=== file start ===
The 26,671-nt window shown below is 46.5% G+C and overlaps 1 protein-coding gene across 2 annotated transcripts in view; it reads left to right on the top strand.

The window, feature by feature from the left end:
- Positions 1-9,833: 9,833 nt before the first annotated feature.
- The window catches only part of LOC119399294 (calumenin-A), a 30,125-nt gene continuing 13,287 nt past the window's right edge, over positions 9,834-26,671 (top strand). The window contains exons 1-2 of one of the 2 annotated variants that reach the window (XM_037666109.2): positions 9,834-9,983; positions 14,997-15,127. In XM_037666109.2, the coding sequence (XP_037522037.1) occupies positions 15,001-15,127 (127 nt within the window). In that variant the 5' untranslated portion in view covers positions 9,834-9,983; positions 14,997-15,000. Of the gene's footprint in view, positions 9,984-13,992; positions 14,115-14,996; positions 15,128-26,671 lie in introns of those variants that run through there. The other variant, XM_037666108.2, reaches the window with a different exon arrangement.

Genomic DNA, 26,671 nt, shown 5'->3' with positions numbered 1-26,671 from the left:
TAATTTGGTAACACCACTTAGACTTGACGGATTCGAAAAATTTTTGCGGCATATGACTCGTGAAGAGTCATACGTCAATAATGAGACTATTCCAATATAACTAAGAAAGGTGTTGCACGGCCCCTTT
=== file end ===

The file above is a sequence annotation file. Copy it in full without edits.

The 26,671-nt window shown below is 46.5% G+C and overlaps 1 protein-coding gene across 2 annotated transcripts in view; it reads left to right on the top strand.

The window, feature by feature from the left end:
- Positions 1-9,833: 9,833 nt before the first annotated feature.
- The window catches only part of LOC119399294 (calumenin-A), a 30,125-nt gene continuing 13,287 nt past the window's right edge, over positions 9,834-26,671 (top strand). The window contains exons 1-2 of one of the 2 annotated variants that reach the window (XM_037666109.2): positions 9,834-9,983; positions 14,997-15,127. In XM_037666109.2, the coding sequence (XP_037522037.1) occupies positions 15,001-15,127 (127 nt within the window). In that variant the 5' untranslated portion in view covers positions 9,834-9,983; positions 14,997-15,000. Of the gene's footprint in view, positions 9,984-13,992; positions 14,115-14,996; positions 15,128-26,671 lie in introns of those variants that run through there. The other variant, XM_037666108.2, reaches the window with a different exon arrangement.

Genomic DNA, 26,671 nt, shown 5'->3' with positions numbered 1-26,671 from the left:
TAATTTGGTAACACCACTTAGACTTGACGGATTCGAAAAATTTTTGCGGCATATGACTCGTGAAGAGTCATACGTCAATAATGAGACTATTCCAATATAACTAAGAAAGGTGTTGCACGGCCCCTTT